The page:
Sixty-four-year-old Mike Haughton stands under a tent at the Vankleek Hill fairgrounds, pacing the stage and speaking to a group of eager listeners arranged in multiple rows before him.

Making the trip all the way from Arkansas, he occupies a position normally reserved for music stars and motivational speakers. But Haughton isn’t looking for fame, or fortune, or even special attention towards himself. All he wants is to lift some spirits with a message of love and kindness for the residents of a town that holds a special place in his heart—the town where he himself, grew up.

“Vankleek Hill will always be my home. You don’t need to live in a place to know that’s where your heart is,” Haughton says.

This past September, with the help of a number of local pastors and church figures, Haughton put on his second-ever Crossroads Rodeo Ministries Fall Round Up bible-study event in Vankleek Hill. People from churches and parishes across the local area came to the fairgrounds to join in the day’s celebrations. Many of them put up posters, helped set up tables and chairs, and made desserts to help make the event a reality.

The event was the first since the first-ever Round Up in 2008, when Mike says God called him to return to his hometown to spread some goodwill for the people in the area.

“I wanted to come here to refresh the people. Let them know that there’s people who are thinking about them—people who love them.”

Doing the good work

In his day job, Mike Haughton works as a heavy equipment appraiser. The occupation has provided him a dependable living and has allowed him to travel all over the world over the course of his career.

However, it’s ministry work that he says provides him with his true purpose.

“It’s all about spreading as much of His good word as we can. It’s an amazing feeling when you get to see prayers being answered.”

Mike and his wife, Sherry, have been holding bible studies for more than 20 years now. Mike says it all started one Thanksgiving Monday when he says he felt the lord moving him to start his own study. It just so happens he was already in the process of building a shed on his land, so he decided to make it the building which would come to house his study.

Unfortunately, during those times, money was tight, Mike says. Which meant that while he was able to build the shell of the building, he was unable to wire it—that is, until he received a call from a man inquiring about the newly-developed shed. The man had heard about what Mike had been planning to start and, after some conversing between the two, the man offered to do the wiring himself—free of charge.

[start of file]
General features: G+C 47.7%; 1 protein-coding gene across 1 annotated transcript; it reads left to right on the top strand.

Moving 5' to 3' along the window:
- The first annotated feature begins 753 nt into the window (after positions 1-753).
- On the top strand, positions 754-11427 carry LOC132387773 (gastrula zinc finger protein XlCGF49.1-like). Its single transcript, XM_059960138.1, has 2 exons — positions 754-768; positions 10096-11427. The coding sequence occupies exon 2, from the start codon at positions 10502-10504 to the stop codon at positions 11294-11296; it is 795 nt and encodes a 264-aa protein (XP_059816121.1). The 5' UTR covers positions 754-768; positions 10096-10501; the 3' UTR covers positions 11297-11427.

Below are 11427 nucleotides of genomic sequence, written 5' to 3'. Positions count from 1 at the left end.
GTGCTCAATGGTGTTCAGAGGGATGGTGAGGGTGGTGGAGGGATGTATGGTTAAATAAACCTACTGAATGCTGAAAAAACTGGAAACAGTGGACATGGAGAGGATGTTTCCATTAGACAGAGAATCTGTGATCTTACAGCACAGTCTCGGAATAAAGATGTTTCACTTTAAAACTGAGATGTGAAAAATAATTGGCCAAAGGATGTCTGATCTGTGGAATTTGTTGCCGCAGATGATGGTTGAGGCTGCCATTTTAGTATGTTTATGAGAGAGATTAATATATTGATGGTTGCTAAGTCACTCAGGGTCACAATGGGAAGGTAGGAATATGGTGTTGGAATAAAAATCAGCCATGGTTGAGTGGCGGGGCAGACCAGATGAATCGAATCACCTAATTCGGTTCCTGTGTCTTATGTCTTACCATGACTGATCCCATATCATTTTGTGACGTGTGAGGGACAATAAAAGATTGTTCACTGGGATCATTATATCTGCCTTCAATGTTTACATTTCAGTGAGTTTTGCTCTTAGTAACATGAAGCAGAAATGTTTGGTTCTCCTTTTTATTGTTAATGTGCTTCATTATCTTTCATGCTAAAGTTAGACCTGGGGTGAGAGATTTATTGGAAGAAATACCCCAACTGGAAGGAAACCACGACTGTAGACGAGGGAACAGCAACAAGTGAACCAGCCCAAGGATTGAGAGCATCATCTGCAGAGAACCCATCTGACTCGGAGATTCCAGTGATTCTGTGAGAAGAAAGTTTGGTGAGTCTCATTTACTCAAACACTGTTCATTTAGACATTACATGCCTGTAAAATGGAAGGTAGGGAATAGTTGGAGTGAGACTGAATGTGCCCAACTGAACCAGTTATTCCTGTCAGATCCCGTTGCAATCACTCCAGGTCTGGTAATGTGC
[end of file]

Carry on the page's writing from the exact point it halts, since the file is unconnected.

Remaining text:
Ministry and beyond

The Haughtons have often taught as part of “cowboy church”, an informal, “come as you are” church service held alongside the rodeo events near their home in Arkansas. All are welcome at the service.

As Mike explains, it’s the meaning of the activity that matters, not what you wear or what specific tradition you come from.

“It doesn’t matter to me the denomination of the people who attend. When we get to heaven, there will be no denominations.”

During these events, the Haughtons join up with others looking to take part in the study and spend the day convening together ahead of the rodeo activities that take place in the evenings.

Though age now prevents Mike from taking part in the rodeos with the regularity he used to, he and Sherry still find other ways to lend their aid to those in need.

As part of the ministry, the couple often find themselves called to help those in distress, whether in the aftermath of natural disasters or through camps helping to cook for youth groups, or just when people require a helping hand. Mike says seeing the people’s responses to their help is one of the best feelings you can have.

“Seeing the reactions when you show up to help is just beyond it all. I just love helping people.”

As for whether he thinks he’ll be called to make another visit to Vankleek Hill in the years to come, Mike says it all depends on what “the man in charge” wants from him.

“I don’t know when I’ll be back. But if He wants me to go back—if he tells me to go back—I will.”